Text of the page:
Pakka: 5 definitions

Introduction

Introduction:

Pakka means something in Buddhism, Pali, the history of ancient India, Marathi. If you want to know the exact meaning, history, etymology or English translation of this term then check out the descriptions on this page. Add your comment or reference to a book if you want to contribute to this summary article.

India history and geogprahy

Source: archive.org: Personal and geographical names in the Gupta inscriptions

Pakka (पक्क).—The word pakka means a barbarous tribe, a caṇḍāla. Also see Pakkavilālakṣetra: a place-name classified as a kṣetra and mentioned in the Gupta inscription No. 52.

India history book cover
context information

The history of India traces the identification of countries, villages, towns and other regions of India, as well as royal dynasties, rulers, tribes, local festivities and traditions and regional languages. Ancient India enjoyed religious freedom and encourages the path of Dharma, a concept common to Buddhism, Hinduism, and Jainism.

Discover the meaning of pakka in the context of India history from relevant books on Exotic India

Languages of India and abroad

Pali-English dictionary

Source: BuddhaSasana: Concise Pali-English Dictionary

pakka : (pp. of pacati) riped; boiled; cooked; decaying. (nt.) ripe fruit.

Source: Sutta: The Pali Text Society's Pali-English Dictionary

Pakka, (adj.) (Ved. pakva, a pp. formation of pac to cook, Idg. *peqǔo=Lat. coquo “cook, ” Av. pac-, Obulg. pekaͅ, Lith. kepû, Gr. pέssw, a)rtokόpos baker, pέpwn ripe; also pp. of pacati pakta=Gr. peptόs, Lat. coctus) 1. ripe (opp. āma raw, as Vedic, ; and apakka) and also “cooked, boiled, baked” S. I, 97 (opp. āmaka); IV, 324 (°bhikkhā); Sn. 576; J. V, 286.—nt. pakkaṃ that which is ripe, i.e. a fruit, ripe fruit Pug. 44, 45; often in connection with amba° i.e. a (ripe) mango fruit J. II, 104, 394; Pv IV. 123; DhA. III, 207; PvA. 187.—apakka unripe PugA 225; Sdhp. 102.—2. ripe for destruction, overripe, decaying, in phrase °gatta (adj.) having a decaying body, with putrid body (BSk. pakvagātra Divy 82), combined with arugatta at M. I, 506; S. IV, 198; Miln. 357 (cp. Miln. trsl. II. 262), 395.—3. heated, glowing Dpvs. I, 62.

Pali book cover
context information

Pali is the language of the Tipiṭaka, which is the sacred canon of Theravāda Buddhism and contains much of the Buddha’s speech. Closeley related to Sanskrit, both languages are used interchangeably between religions.

Discover the meaning of pakka in the context of Pali from relevant books on Exotic India

Marathi-English dictionary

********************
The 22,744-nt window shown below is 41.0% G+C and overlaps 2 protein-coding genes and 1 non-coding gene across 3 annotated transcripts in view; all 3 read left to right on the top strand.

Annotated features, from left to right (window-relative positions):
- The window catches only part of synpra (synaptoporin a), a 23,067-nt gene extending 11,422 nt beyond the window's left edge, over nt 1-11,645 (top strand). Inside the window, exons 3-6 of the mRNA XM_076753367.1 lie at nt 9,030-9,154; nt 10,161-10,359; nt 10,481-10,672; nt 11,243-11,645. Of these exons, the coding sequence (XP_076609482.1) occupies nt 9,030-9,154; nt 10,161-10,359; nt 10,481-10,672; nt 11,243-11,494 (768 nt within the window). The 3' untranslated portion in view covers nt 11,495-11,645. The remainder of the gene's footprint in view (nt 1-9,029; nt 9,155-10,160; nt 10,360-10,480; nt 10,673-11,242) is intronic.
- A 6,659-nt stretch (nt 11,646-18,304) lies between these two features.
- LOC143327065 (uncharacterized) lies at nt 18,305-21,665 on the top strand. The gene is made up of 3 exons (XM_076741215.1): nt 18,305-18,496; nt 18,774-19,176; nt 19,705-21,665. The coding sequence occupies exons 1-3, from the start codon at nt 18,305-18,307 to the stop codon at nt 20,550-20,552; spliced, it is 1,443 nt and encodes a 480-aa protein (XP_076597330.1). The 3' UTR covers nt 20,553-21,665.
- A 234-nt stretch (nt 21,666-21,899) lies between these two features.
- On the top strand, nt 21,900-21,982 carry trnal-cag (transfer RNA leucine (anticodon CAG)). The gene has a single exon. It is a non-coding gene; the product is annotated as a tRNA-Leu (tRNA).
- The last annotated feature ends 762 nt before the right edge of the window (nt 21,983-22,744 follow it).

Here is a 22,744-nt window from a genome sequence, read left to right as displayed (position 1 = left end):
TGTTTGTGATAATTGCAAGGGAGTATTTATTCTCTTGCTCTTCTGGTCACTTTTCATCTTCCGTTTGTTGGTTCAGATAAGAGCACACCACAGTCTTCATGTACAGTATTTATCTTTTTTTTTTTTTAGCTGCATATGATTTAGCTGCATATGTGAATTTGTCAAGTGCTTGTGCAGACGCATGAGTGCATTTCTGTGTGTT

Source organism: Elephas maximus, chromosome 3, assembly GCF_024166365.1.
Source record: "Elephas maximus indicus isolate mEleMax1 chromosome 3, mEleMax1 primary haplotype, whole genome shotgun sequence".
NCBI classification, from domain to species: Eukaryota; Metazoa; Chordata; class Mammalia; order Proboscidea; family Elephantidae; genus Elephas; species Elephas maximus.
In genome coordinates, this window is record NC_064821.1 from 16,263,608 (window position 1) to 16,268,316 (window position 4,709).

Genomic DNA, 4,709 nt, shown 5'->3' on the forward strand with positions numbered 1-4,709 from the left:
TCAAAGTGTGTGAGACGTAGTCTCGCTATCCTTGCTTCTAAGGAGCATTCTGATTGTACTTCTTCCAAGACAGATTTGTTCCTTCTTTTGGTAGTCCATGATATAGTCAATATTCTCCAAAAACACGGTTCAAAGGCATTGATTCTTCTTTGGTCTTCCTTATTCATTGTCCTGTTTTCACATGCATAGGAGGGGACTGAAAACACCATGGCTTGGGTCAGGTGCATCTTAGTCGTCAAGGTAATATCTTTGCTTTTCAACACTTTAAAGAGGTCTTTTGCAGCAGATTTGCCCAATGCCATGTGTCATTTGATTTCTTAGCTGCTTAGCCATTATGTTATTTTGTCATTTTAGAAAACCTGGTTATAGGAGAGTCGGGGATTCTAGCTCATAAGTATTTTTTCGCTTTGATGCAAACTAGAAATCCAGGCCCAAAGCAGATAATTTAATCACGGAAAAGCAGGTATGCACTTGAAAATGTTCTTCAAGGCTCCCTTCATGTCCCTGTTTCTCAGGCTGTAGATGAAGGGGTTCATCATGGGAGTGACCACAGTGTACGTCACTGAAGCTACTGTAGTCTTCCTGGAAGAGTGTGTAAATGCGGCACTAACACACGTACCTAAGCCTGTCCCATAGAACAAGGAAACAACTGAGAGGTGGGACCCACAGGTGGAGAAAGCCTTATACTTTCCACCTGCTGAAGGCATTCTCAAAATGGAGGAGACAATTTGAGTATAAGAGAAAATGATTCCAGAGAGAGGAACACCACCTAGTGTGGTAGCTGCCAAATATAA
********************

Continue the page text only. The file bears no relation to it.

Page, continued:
Source: DDSA: The Molesworth Marathi and English Dictionary

pakkā (पक्का).—a (pakka S) Mature or ripe, lit. fig. 2 Dressed or cooked. 3 Ready or prepared: also well-concerted -- counsels, schemes. 4 Baked -- as bricks, tiles, pitchers. 5 Strong or durable--a color. 6 Perfect, adept, accomplished, complete, full, superior, superlative;--used freely of men and things. Ex. pakkā paṇḍita-kārakūna-cōra-labāḍa-śāha- ṇā-buddhi-māpa-vajana: also pakkā dhōṇḍā A very hard stone; pakkā paisā A double pysa; pakkā kōsa A full or long koss. Numerous similar applications occur little requiring explanation, unless, perhaps, pakkēṃ dūdha Scalded milk; pakkēṃ tūpa Butter overheated in the process of clarification (opp. to kaccēṃ tūpa Butter moderately or duly heated); pakkēṃ rēśīma Boiled and prepared silk; pakkī śāī Ink prepared by boiling, or ink of durable color and consistence; pakkā ḍāṅka Solder made of gold, copper, or brass (opp. to kaccā ḍāṅka Solder made of kathīla or tin). See further under kaccā and its compounds. 7 Finished, completed, perfected;--applied as a common term to the numbers constituting the quotient or 4th term in the Rule of three. See explanation under kaccā.

--- OR ---

pakka (पक्क).—a (S) Mature, ripe, lit. fig. 2 Cooked. 3 Digested. See the derivative pakkā.

Source: DDSA: The Aryabhusan school dictionary, Marathi-English

pakkā (पक्का).—a Mature or ripe. Cooked. Ready. Baked. Durable. Perfect. Adept.

--- OR ---

pakka (पक्क).—a Mature, ripe. Cooked. Digested.

context information

Marathi is an Indo-European language having over 70 million native speakers people in (predominantly) Maharashtra India. Marathi, like many other Indo-Aryan languages, evolved from early forms of Prakrit, which itself is a subset of Sanskrit, one of the most ancient languages of the world.

Discover the meaning of pakka in the context of Marathi from relevant books on Exotic India

See also (Relevant definitions)

Relevant text

Like what you read? Consider supporting this website: